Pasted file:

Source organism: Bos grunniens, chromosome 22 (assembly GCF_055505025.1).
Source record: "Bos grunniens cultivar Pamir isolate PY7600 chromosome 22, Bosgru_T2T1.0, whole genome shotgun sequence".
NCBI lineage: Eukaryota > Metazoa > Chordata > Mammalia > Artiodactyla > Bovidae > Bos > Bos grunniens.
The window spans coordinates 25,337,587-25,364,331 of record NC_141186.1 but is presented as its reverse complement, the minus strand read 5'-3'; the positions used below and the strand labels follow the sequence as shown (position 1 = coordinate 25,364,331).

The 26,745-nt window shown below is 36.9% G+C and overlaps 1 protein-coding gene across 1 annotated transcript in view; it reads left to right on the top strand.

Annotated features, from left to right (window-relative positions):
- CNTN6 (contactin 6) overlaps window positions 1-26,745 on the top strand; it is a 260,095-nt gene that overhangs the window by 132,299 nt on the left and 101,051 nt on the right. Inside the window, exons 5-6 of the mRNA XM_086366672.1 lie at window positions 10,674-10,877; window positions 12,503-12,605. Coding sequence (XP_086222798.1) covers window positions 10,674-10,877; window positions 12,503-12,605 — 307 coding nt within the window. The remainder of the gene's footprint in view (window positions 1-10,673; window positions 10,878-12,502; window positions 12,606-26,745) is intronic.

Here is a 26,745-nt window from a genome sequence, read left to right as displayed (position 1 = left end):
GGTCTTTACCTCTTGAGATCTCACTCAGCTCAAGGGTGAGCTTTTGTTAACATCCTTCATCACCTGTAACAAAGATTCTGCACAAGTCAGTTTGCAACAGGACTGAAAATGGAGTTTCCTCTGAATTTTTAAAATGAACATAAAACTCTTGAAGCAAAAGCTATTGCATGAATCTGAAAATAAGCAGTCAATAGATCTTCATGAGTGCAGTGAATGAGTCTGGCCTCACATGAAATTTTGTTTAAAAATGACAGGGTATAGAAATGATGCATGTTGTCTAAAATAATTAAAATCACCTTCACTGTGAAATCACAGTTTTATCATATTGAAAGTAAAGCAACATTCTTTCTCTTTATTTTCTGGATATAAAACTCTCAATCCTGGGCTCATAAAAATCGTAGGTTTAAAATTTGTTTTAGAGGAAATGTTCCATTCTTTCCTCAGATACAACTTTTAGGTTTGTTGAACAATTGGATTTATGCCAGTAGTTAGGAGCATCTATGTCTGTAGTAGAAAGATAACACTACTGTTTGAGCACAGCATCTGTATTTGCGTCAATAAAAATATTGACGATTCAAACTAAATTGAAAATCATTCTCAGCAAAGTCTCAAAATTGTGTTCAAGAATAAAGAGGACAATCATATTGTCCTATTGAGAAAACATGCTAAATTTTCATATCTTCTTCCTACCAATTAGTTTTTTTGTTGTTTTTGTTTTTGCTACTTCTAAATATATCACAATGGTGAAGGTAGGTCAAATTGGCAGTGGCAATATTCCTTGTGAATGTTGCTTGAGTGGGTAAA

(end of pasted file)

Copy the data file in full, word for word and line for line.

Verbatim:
Source organism: Bos grunniens, chromosome 22 (assembly GCF_055505025.1).
Source record: "Bos grunniens cultivar Pamir isolate PY7600 chromosome 22, Bosgru_T2T1.0, whole genome shotgun sequence".
NCBI lineage: Eukaryota > Metazoa > Chordata > Mammalia > Artiodactyla > Bovidae > Bos > Bos grunniens.
The window spans coordinates 25,337,587-25,364,331 of record NC_141186.1 but is presented as its reverse complement, the minus strand read 5'-3'; the positions used below and the strand labels follow the sequence as shown (position 1 = coordinate 25,364,331).

The 26,745-nt window shown below is 36.9% G+C and overlaps 1 protein-coding gene across 1 annotated transcript in view; it reads left to right on the top strand.

Annotated features, from left to right (window-relative positions):
- CNTN6 (contactin 6) overlaps window positions 1-26,745 on the top strand; it is a 260,095-nt gene that overhangs the window by 132,299 nt on the left and 101,051 nt on the right. Inside the window, exons 5-6 of the mRNA XM_086366672.1 lie at window positions 10,674-10,877; window positions 12,503-12,605. Coding sequence (XP_086222798.1) covers window positions 10,674-10,877; window positions 12,503-12,605 — 307 coding nt within the window. The remainder of the gene's footprint in view (window positions 1-10,673; window positions 10,878-12,502; window positions 12,606-26,745) is intronic.

Here is a 26,745-nt window from a genome sequence, read left to right as displayed (position 1 = left end):
GGTCTTTACCTCTTGAGATCTCACTCAGCTCAAGGGTGAGCTTTTGTTAACATCCTTCATCACCTGTAACAAAGATTCTGCACAAGTCAGTTTGCAACAGGACTGAAAATGGAGTTTCCTCTGAATTTTTAAAATGAACATAAAACTCTTGAAGCAAAAGCTATTGCATGAATCTGAAAATAAGCAGTCAATAGATCTTCATGAGTGCAGTGAATGAGTCTGGCCTCACATGAAATTTTGTTTAAAAATGACAGGGTATAGAAATGATGCATGTTGTCTAAAATAATTAAAATCACCTTCACTGTGAAATCACAGTTTTATCATATTGAAAGTAAAGCAACATTCTTTCTCTTTATTTTCTGGATATAAAACTCTCAATCCTGGGCTCATAAAAATCGTAGGTTTAAAATTTGTTTTAGAGGAAATGTTCCATTCTTTCCTCAGATACAACTTTTAGGTTTGTTGAACAATTGGATTTATGCCAGTAGTTAGGAGCATCTATGTCTGTAGTAGAAAGATAACACTACTGTTTGAGCACAGCATCTGTATTTGCGTCAATAAAAATATTGACGATTCAAACTAAATTGAAAATCATTCTCAGCAAAGTCTCAAAATTGTGTTCAAGAATAAAGAGGACAATCATATTGTCCTATTGAGAAAACATGCTAAATTTTCATATCTTCTTCCTACCAATTAGTTTTTTTGTTGTTTTTGTTTTTGCTACTTCTAAATATATCACAATGGTGAAGGTAGGTCAAATTGGCAGTGGCAATATTCCTTGTGAATGTTGCTTGAGTGGGTAAA